Winter has arrived! Time to pull the heavy coats, boots, and gloves to the front of the closet and find your skis. Don’t forget to prepare for weather emergencies and get your house for the onslaught of cold weather!
Baby, it’s gonna’ get cold out there! New Hampshire and Vermont shine during the winter months when skiing, snowboarding, ice fishing, and snowshoeing get people outside into the fresh air and natural beauty.
But what about your house? Winter can present some unique challenges to home owners. Here are some tips on keeping your home and your family safe this winter season.
- Have your heating system checked out by a licensed contractor. If there’s a problem lurking in the shadows of your boiler or furnace, you don’t want to discover it on the first sub-zero day of the year. While you’re at it, familiarize yourself with the gauge on your fuel tank and make a mental note to check it now and again this winter. Even if your fuel is delivered on a regular schedule, you don’t want to risk it running low. Most fuel companies will make emergency deliveries, but huddling around your house in mittens and parkas waiting for the fuel truck to arrive isn’t the best way to spend a long winter night.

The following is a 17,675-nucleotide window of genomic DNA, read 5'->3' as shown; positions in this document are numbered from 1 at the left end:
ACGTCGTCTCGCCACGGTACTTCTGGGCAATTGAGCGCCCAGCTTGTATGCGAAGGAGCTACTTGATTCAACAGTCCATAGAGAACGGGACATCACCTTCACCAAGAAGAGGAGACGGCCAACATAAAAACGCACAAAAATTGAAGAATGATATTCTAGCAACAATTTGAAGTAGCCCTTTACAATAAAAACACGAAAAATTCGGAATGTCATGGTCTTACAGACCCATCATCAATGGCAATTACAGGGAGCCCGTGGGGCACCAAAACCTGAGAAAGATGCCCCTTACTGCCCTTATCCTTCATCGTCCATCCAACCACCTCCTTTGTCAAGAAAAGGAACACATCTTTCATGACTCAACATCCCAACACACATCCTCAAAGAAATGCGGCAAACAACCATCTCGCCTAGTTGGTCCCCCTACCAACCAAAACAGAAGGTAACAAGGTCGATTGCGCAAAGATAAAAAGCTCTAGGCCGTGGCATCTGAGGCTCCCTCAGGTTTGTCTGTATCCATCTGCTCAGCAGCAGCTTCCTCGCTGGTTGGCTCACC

- Portable generators can be lifesavers during power outages, but if used improperly, they can be hazardous due to carbon monoxide (CO) poisoning, electrocution, and fire:
- Never use a generator in an enclosed space, such as your basement or garage. CO levels can quickly accumulate to lethal levels.
- Always operate the generator on a dry surface and avoid touching it with wet hands.
- Don’t refuel until the generator has cooled off. Fuel spilled on hot engine parts can catch fire.
- Run your generator at least every month, even if you don’t need it. You don’t want to get surprised when it won’t start on the day you need it.
- Having the chimney swept. Most house fires in Vermont and New Hampshire take place during winter, and the buildup of creosote in the chimney is a major culprit.
- Insulate your pipes to help keep them from freezing and bursting, which can cause untold damage to your home. Keeping the thermostat set to at least 55 degrees will help, too, as will knowing where and how to turn off the water.
- Shovel your porches and roofs to keep the snow weight from becoming hazardous. While houses are built with the snow in mind, it’s still a good idea to keep it from accumulating too much. A standing seam roof might be a good investment the next time you consider some home improvements. The snow simply glides off these roofs instead of waiting for you to shovel it!
Know how to SAFELY clean snow off your roof? Check back to learn how!